COMMENTARY: Food is a terrible thing to waste
Being a highly trained and licensed radio dude, I get the opportunity, along with my co-host and Global news columnist Supriya Dwivedi, to interview a wide variety of guests.
One of my favourites is Michelle Leslie. Michelle is a meteorologist by trade but she writes and talks about sustainability issues in a way that doesn’t condescend or lecture. Last week, we talked to Michelle about an issue that seems to be one of the biggest burdens North Americans can share when it comes to making this planet more liveable: the insane amount of food we waste on this continent.
Just less than half the food produced in the U.S. and Canada is thrown away. It starts on farms where, because of quotas or over-production, dairy and produce is tossed away. Grocery wholesalers destroy perfectly good fruits and vegetables that don’t pass the eye test because of bruising. Restaurants that can’t grasp the concept of just-in-time delivery cut into their thin margins by throwing out the over-ordered supplies. And, thanks to a lack of meal planning, the average Canadian household is estimated to garbage-can as much as 40 per cent of the shopping cart.
Worldwide, that’s 1 billion tons of food, enough to feed two billion people. World hunger would disappear. Those emergency famine supplies so often hijacked from NGOs by some very bad people would never be needed.
WATCH BELOW: National campaign aims to trim Canadian food waste
To put it in perspective, if a family of four is spending $700 a month on food, and I’m being conservative, you’re burning $300 in cash every month.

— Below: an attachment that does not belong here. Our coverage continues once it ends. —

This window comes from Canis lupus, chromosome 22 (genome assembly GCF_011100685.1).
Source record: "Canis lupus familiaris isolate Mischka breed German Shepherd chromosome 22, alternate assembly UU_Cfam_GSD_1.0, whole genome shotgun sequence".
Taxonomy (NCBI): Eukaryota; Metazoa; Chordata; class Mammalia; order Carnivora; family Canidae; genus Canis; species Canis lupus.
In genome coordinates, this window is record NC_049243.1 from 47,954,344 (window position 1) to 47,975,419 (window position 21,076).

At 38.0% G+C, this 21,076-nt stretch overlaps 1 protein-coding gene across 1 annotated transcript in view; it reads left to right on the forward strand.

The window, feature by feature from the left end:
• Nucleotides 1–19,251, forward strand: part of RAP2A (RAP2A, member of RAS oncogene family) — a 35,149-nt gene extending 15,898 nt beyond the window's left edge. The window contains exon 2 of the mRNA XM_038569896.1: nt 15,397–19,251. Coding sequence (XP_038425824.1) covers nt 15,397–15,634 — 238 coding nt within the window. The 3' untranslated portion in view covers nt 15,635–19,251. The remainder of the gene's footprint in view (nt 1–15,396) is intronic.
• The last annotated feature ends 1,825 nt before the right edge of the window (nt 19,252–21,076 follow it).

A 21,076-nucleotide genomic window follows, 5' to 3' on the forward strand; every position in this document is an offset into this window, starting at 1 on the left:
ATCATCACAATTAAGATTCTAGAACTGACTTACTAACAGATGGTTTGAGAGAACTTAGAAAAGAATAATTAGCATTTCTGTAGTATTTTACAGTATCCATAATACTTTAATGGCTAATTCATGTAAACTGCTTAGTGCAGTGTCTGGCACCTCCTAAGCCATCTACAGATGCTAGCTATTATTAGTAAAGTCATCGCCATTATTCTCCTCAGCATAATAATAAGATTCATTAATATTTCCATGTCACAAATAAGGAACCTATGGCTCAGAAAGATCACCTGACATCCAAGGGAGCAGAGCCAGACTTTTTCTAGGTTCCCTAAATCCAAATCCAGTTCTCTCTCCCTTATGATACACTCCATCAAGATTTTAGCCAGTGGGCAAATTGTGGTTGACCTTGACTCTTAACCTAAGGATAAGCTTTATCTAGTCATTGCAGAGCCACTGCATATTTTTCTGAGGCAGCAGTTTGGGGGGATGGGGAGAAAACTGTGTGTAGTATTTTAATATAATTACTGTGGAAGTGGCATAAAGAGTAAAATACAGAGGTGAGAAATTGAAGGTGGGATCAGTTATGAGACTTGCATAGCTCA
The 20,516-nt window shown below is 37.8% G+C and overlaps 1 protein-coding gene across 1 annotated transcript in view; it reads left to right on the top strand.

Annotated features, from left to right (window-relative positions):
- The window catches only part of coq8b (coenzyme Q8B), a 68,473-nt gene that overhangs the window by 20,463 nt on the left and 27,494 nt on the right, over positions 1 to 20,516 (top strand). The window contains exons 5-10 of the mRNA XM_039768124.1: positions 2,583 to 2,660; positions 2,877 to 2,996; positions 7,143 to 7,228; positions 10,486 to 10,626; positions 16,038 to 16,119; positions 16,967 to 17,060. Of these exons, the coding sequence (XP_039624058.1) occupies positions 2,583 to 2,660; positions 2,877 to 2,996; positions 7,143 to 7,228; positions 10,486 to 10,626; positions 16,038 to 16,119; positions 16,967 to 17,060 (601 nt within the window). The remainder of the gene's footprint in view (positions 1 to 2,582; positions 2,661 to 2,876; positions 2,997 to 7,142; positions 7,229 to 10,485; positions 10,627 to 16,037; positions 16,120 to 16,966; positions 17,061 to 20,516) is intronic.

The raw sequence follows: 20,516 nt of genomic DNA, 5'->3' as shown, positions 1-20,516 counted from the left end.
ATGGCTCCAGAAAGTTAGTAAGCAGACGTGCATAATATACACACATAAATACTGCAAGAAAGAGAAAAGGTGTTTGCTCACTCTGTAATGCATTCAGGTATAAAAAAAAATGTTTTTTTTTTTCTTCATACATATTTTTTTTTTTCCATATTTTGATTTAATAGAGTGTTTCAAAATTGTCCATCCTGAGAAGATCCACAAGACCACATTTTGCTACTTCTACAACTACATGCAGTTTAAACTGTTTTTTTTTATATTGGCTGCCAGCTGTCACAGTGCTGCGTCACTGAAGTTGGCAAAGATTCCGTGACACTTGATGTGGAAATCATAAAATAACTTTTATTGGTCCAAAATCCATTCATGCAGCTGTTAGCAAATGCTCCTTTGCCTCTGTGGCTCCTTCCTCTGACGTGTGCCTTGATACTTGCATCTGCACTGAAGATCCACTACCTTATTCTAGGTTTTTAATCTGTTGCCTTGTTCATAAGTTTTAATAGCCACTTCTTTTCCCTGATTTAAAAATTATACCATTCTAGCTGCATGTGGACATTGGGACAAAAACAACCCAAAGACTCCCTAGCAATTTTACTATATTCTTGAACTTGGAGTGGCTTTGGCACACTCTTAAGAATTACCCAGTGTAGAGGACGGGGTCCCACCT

I confess that happens in my family. You see a sale on cheese and buy three bricks. One of them disappears into the fridge, only to be found months later, coloured a vibrant shade of indigo. You can easily knife away the mould, but hey, there’s another sale on Black Diamond at Loblaws, so why bother?
Our discussion with Michelle touched on the responsibility parents have to make sure their kids are eating properly while, at the same time, remind them that wasted food is as unethical as any “bad for the environment” propaganda they get in class every day.
Too many parents shrug their shoulders and develop meal plans based on what their children will or won’t eat. I’ve read vacation reviews on Trip Adviser where fretful moms complain the five-star resort didn’t have chicken fingers at the dinner buffet and “that’s all my Colton will eat.”
READ MORE: Recipe for peanut broccoli with shaved lemon
This is the part of the column where the old man writer remembers not only spending three hours at the dinner table picking at the broccoli I was determined not to eat, but being lectured about the starving children in China who would kill for that toxic vegetable. If mom only knew about the marvellous joining of florets and melted cheese in the 1960s. I would have cleaned that plate in 20 minutes, tops.
Aside from the sheer waste of valuable after-tax income, the food waste poses another problem: methane. Worse than carbon dioxide, methane does an amazing job at keeping the planet warm. Much of that disposed food ends up in landfills and decomposes into greenhouse gas.
If you’re like most Canadians and toss away that much food but ride a bike to work for “the environment,” congrats on the busting thighs but you’re just as bad as someone driving a monster SUV.
WATCH BELOW: Tips for cutting down on food waste
We recycle clothes, why not food? Why is there a food drive every three, four months in most Canadian cities? Why do food banks need to be? There’s a whack-load of food out there: trays of meats, loaves of bread, heads of lettuce, all thrown straight into the garbage because we have created a society that considers the most basic human need disposable.
We never buy too much television, too much education or too much cell phone data. Why do we do it with food?
Food for thought.
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